The mesoscale assimilation system includes an option to augment the assimilation of cloud radiative parameters retrieved from visible image data with the assimilation of data from an infrared satellite sounder (Lipton 1993; Lipton and Vonder Haar 1990; Lipton et al. 1995). With this option data from the two sources are combined in the computation of model surface temperatures. The option was not employed for this study because, on the day being studied, the usual satellite sounder coverage of the southeast United States was preempted by special operations of the satellite instruments. While a more accurate analysis may be achievable with the inclusion of sounder data, an evaluation of the cloud-shading effect is not substantially hindered by the absence of sounder data.
The assimilation data used in this study were from the GOES-7 Visible and Infrared Spin Scan Radiometer, which had the ability to take image data in one visible band and in several infrared bands. The visible data were taken at a nominal ground resolution of 1 km. Seven image datasets, taken hourly over the period of 0700–1300 EST 23 August 1993, were obtained from the archives of the University of Wisconsin Space Science and Engineering Center.
The image data were processed to diminish the striping that results from variations in responsiveness of the visible radiation detectors as they scan across the earth (Lipton 1993; Weinreb et al. 1989). It was also necessary to calibrate the data because, for GOES-7 and previous GOES satellites, the visible channel data were not automatically calibrated. The calibration procedure used was the same as in Lipton (1993) but referenced to pyranometer data from a station at South Carolina State University.
The cloudy areas of each hourly image were identified and flagged using a person–computer interactive cloud-clear discrimination program on the Air Force Research Laboratory Interactive Meteorological System. Infrared image data were used along with the visible data for this process. The cloud flags were made so that retrieval of cloud radiative parameters could be restricted to areas that were identified as cloudy.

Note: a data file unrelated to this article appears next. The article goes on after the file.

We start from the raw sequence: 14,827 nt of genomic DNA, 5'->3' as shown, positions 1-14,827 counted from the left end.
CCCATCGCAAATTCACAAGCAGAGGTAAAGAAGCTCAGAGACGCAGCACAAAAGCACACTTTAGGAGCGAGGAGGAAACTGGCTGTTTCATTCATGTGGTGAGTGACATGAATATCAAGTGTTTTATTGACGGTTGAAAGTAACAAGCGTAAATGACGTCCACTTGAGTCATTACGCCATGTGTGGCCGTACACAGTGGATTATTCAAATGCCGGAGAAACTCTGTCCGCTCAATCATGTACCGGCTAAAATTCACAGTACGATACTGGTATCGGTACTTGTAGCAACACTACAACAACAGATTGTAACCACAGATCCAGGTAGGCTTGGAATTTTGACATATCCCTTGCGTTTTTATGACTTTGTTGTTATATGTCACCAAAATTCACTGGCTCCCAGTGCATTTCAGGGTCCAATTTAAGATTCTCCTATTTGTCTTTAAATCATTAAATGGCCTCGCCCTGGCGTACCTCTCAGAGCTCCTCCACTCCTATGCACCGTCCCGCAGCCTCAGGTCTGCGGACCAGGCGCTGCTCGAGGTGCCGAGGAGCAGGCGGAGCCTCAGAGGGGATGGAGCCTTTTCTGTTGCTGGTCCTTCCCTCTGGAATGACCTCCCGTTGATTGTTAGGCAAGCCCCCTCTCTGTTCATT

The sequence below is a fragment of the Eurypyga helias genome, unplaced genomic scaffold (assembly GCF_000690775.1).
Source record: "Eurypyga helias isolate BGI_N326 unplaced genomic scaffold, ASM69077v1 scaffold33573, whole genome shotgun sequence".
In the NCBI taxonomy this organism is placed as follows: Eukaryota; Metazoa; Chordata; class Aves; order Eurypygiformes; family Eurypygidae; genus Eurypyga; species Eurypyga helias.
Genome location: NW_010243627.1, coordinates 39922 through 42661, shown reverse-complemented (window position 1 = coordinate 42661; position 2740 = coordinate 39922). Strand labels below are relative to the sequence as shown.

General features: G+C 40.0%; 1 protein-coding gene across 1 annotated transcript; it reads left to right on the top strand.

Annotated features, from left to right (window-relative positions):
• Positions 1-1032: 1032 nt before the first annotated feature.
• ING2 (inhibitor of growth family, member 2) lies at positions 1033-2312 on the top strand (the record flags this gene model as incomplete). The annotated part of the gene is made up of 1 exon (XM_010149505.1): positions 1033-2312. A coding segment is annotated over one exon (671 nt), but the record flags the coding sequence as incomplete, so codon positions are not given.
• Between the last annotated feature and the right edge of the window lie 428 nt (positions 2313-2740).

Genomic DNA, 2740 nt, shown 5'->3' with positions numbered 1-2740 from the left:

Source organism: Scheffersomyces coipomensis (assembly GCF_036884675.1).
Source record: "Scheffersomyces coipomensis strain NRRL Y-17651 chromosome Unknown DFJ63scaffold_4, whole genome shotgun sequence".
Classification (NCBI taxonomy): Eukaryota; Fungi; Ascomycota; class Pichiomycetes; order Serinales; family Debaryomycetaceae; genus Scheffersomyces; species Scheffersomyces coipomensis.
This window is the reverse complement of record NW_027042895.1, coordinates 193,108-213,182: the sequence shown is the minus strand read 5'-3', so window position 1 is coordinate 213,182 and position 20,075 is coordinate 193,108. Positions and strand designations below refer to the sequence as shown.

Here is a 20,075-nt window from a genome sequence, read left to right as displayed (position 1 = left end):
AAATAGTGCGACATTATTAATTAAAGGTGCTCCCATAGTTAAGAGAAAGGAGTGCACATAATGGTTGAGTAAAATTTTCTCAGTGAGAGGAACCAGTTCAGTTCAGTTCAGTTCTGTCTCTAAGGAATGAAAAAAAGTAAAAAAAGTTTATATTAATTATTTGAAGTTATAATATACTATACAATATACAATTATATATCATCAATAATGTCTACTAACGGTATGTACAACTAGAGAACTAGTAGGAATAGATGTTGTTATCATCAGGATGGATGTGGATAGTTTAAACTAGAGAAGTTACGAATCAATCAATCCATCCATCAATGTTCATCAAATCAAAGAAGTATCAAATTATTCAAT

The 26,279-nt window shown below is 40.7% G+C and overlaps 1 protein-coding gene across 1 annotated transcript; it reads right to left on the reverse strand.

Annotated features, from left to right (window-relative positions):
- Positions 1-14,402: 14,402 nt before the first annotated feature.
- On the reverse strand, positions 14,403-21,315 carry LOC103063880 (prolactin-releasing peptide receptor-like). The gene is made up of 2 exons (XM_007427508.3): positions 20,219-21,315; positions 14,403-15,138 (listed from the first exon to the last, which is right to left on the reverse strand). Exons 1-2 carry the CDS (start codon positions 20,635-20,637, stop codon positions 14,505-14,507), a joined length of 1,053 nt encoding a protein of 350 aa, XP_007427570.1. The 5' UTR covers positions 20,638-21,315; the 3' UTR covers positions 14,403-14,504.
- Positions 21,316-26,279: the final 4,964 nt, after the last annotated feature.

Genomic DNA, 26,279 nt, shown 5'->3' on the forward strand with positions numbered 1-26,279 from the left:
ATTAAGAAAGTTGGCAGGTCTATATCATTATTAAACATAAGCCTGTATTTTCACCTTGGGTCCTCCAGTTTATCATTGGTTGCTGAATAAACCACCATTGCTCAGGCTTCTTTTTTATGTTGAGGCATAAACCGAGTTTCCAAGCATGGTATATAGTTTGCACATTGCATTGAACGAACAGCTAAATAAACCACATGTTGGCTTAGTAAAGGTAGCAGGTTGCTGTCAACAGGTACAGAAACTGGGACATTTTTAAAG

c. Surface data assimilation
The surface observations were assimilated via intermittent assimilation in which a regular cycle of analysis and model integration was carried out. The objective analysis of the surface data was accomplished by the successive correction scheme of Bratseth (1986) as adapted by Ruggiero et al. (1996). The surface data analysis is univariate and performed on the model’s lowest computed sigma layer. Before the analysis begins, corrections are made to the observations to adjust for height differences between the model’s lowest sigma-level grid points and the observations. After the analysis is complete, the deviations from the first guess at the model’s lowest sigma layer are dynamically blended in the vertical with other model layers following the turbulent mixing-based scheme outlined in Ruggiero et al. (1996).
For this work, some modifications were made to the method of Ruggiero et al. (1996). First, the correction to the observed temperature to account for height differences was improved. The method was designed to be consistent with the MM4 formulation for the surface heat flux (Blackadar 1979). In the adjustment method, the surface-layer friction temperature (T∗) is assumed to be constant throughout the model’s lowest layer. Therefore,
where θ is the potential temperature; z0 is the roughness length; z is the height; Ψ is a height-dependent, nondimensional stability parameter; and the subscripts a, s, and g refer to the middle of the lowest sigma layer, shelter height, and ground, respectively. The ground temperature, θg, is extracted from the model’s surface energy budget equation. Assuming that θg remains constant during an objective analysis step, an estimated value of θa based on the observed θs can be computed iteratively from the relationship on the right side of Eq. (3) by
where i represents the ith iteration.
In addition to being more physically consistent with the model physics, this new vertical adjustment procedure for temperature is also compatible with the satellite imager data assimilation. Since the imager data improves the model’s representation of insolation, it tends to result in improved ground temperatures. The above method makes use of the ground temperature and thus provides a physical tie between the two data sources.